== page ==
Tuesday, September 16, 2014

Interview with Naomi Hooley of Moody Little Sister

Posted By on Tue, Sep 16, 2014 at 10:39 AM


click to enlarge WHITNEY LYONS PHOTOGRAPHY
  • Whitney Lyons Photography
Four years ago, Naomi Hooley was sitting in her truck, dejected, scared and on the edge of something great. She had just ended a marriage and made the decision to move the 3,000 miles from Alaska to Portland to pursue her longtime love of music as a full time career. She set her sights on the city with nothing more than the name of a Portland producer, Rob Stroup, a man she had never met.
Earlier that year, while taking a touring Portland band out for beers after a sparse turn out at their Alaskan gig, she read Stroup's name on the back of the band's album. Hooley said in that moment, she knew that she wanted to work with him.
Hooley was driven, and now, she has not only had an album produced by Stroup—who is a founding member of the popular Portland rock band the Baseboard Heaters—but shares the band Moody Little Sister and a romantic relationship with him, all based on the single production credit on the back of a random album. The Source caught up with Hooley about her travels, her new Kickstarter campaign and her work with Stroup as Moody Little Sister.

Source Weekly: How did you and Rob team up?
Naomi Hooley: Four years ago I got in my car and drove from Alaska to Portland to be a musician. That’s a long story in itself. I knew he was a producer and I knew I wanted to record my record with him.I came down here to make my record and start my life over again and start it as a musician. I was ready to make my passions my life.

SW: What was the move like from Alaska to Oregon?

NH: I visited 6 major cities that were supposed to be music cities. In Alaska, the band I was touring with, we had to get on a ferry for 6 hours and drive 12 hours in a van for our first gig. Alaskans love music and will buy all your t-shirts and CDs, but you can’t make a living because it’s too spread out. Every musician that takes themselves seriously has to leave the place they love to make it. Oregon is natural and wild. Moving from Alaska it’s a really a shock, the lack of alone time with wild places, but Oregon does give you that from time to time, in smaller bite size pieces. I tried to move to San Diego one time and I about died.

SW: When did you change from going as Naomi Hooley and Rob Stroup to Moody Little Sister?
NH: Some people give the advice, never name a band. Just go under your own name. It was a big leap. The day I switched my Facebook page it was like having cold feet before getting married.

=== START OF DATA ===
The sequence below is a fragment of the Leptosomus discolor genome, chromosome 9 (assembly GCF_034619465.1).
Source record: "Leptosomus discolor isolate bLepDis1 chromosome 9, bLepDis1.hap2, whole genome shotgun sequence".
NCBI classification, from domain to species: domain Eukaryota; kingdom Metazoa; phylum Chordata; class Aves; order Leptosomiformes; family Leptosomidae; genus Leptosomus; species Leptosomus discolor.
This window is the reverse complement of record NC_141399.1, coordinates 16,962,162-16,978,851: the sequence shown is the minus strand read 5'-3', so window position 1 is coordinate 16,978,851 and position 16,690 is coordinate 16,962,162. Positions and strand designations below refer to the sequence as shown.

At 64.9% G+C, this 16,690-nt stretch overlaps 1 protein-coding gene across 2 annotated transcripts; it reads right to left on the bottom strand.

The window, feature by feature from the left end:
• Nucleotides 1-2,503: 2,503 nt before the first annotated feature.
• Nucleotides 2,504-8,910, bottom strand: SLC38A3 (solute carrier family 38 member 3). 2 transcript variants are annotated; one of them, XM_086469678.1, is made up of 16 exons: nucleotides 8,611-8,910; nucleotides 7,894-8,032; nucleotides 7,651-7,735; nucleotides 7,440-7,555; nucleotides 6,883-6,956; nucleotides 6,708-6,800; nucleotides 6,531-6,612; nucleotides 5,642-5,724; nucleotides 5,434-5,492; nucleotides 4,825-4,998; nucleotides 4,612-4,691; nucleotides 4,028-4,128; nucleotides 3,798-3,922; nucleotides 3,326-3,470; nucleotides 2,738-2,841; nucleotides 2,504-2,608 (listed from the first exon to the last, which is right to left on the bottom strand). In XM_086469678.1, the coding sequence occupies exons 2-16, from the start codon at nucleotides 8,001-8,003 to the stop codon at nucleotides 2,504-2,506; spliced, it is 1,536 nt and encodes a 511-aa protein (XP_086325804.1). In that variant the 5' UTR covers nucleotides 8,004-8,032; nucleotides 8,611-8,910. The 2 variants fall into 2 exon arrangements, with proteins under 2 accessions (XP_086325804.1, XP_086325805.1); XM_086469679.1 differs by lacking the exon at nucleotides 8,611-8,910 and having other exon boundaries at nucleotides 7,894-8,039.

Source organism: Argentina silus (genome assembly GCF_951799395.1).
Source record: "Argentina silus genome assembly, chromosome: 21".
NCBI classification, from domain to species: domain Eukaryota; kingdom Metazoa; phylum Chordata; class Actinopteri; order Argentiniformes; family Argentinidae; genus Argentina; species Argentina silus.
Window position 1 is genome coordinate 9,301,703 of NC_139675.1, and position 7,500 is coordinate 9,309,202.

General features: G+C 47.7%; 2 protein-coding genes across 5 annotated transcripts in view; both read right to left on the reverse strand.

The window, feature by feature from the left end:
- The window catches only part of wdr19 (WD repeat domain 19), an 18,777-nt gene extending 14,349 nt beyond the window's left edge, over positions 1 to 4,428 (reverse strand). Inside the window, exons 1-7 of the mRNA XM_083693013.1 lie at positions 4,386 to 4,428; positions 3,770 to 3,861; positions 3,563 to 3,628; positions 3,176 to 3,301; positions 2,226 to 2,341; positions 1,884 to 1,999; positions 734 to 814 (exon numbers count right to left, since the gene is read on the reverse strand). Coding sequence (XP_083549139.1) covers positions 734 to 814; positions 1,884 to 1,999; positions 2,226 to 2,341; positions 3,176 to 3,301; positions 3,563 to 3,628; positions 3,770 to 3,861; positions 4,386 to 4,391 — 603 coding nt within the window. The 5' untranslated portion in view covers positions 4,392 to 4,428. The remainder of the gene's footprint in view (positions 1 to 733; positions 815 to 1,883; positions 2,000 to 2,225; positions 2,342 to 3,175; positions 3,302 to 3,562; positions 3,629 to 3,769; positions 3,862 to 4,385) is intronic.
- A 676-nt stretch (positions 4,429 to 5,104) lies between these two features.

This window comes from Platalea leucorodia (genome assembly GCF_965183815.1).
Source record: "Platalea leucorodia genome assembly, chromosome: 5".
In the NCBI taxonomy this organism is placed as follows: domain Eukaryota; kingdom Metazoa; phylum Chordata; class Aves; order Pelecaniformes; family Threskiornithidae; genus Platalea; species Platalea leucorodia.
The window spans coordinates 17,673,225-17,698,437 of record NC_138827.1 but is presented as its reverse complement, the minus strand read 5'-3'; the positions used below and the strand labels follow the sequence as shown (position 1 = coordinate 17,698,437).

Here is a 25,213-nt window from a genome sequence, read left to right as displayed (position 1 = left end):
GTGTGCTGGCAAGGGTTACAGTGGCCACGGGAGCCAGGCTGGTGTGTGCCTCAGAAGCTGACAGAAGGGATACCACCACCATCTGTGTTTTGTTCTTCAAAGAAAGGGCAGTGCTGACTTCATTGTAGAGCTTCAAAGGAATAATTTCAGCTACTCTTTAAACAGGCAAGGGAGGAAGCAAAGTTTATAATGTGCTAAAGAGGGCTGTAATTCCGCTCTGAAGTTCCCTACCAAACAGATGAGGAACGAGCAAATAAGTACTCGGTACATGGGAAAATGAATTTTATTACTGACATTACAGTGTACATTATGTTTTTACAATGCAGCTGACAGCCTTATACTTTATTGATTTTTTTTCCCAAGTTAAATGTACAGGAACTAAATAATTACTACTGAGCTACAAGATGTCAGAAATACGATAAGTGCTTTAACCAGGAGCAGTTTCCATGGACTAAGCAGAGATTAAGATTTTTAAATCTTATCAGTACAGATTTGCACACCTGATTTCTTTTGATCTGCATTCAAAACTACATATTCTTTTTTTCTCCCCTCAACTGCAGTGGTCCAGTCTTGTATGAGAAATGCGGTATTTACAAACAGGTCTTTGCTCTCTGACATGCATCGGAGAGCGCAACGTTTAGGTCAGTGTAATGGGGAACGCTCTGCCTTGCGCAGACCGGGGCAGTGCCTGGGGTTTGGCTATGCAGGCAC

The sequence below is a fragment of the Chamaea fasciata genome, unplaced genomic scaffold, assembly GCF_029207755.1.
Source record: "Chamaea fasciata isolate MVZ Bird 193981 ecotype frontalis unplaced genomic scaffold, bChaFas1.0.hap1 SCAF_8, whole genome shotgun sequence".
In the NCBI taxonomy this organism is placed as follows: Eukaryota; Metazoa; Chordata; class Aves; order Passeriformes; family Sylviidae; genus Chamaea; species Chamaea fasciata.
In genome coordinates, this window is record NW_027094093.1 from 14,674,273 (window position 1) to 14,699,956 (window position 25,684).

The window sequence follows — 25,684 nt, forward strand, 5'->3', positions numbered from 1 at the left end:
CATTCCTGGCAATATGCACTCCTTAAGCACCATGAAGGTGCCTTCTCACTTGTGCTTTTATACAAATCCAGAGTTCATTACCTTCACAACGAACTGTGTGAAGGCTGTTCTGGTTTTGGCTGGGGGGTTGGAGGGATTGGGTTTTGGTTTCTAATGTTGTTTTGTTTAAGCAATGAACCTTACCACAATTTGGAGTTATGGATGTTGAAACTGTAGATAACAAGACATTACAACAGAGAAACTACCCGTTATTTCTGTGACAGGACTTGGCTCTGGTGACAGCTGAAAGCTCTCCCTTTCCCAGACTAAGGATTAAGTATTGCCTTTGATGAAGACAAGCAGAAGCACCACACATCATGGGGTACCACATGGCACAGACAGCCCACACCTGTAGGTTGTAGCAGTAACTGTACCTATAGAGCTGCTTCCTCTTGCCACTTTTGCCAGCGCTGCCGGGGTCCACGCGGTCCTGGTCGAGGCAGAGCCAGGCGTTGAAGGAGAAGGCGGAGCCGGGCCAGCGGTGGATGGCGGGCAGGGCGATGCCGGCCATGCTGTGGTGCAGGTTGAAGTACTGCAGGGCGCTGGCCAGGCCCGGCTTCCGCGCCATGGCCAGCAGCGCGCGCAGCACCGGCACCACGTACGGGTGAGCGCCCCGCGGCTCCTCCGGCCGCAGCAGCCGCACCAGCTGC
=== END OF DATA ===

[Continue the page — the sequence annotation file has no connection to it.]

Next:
Part of it was that people would come up to us and have 5 seconds, they’d ask ‘What are you guys called? How do I find you?’ and we’d say it’s ‘Naomi Hooley and Rob Stroup.’ People weren’t remembering our names no one can spell them. It was more of an obstacle. We needed something we could tell people in one sentence, and as soon as we switched the name the clunkiness went away. We started co-writing, it was evolving into a collaborative effort.


SW: How do your musical backgrounds mesh? 
NH: Rob has been a rock and roll guy. He was in a band, the Baseboard Heaters and had quite a following and a name he’s been in the scene a lot longer than I have, and he’s a producer. He not only sings but he does percussion with his feet, he sings back up harmonies, lead vocals, and plays guitar. He’s kind of like three people in our band. As a producer what he brings to our music is what he brings to records too, which is the production and song arrangement and knowing what makes a good song.

SW: You guys are doing a Kickstarter to fund your new album? How did you come to the decision to approach making a record that way?
NH: We had gone completely different direction. We had a manager come into our life and we were going in a certain direction and, I don’t know how to explain it other than it was under this leadership, and then all the pieces fell apart. It wasn’t anyone’s fault. Life happened. I looked at the record and said ‘I don’t think this is the record we would have made without him.’
My songs rode the line that was still me, but when we listned back I felt rushed. I felt pressured, and I was trying to be someone I wasn’t. My first record is such a Polaroid picture of when I was 30 sitting in my truck scared as shit going from Alaska to Portland. When we would play those new tracks I would feel put under the gun, clamering rather than organically coming from a genuine place as an artist. I couldn’t release it.
I had $200 to my name I wrote $9000 worth of checks to go to LA. So we went to LA and we sat in this room with these new people and relaxed and we knew who we were. I don't think I've ever sang better in my life. As a result the tracks are powerful. 
As a women, you have a beautiful body and you can dress it however you want because underneath the skins the same. But if you put scantily clothes on you’re going to attract this certain type of guy, you’re dressing for that. We felt like our songs were dressed wrong. We had to put them in the right clothes. We wanted to put out a record that was everything our fans had been waiting for.
[That being said] these tracks will sit in a computer while I clean houses and Rob saves money to make this happen. 

Moody Little Sister
Thurs., Sept. 18, 7 pm. 
McMeanamins Old St. Francis
Free. 

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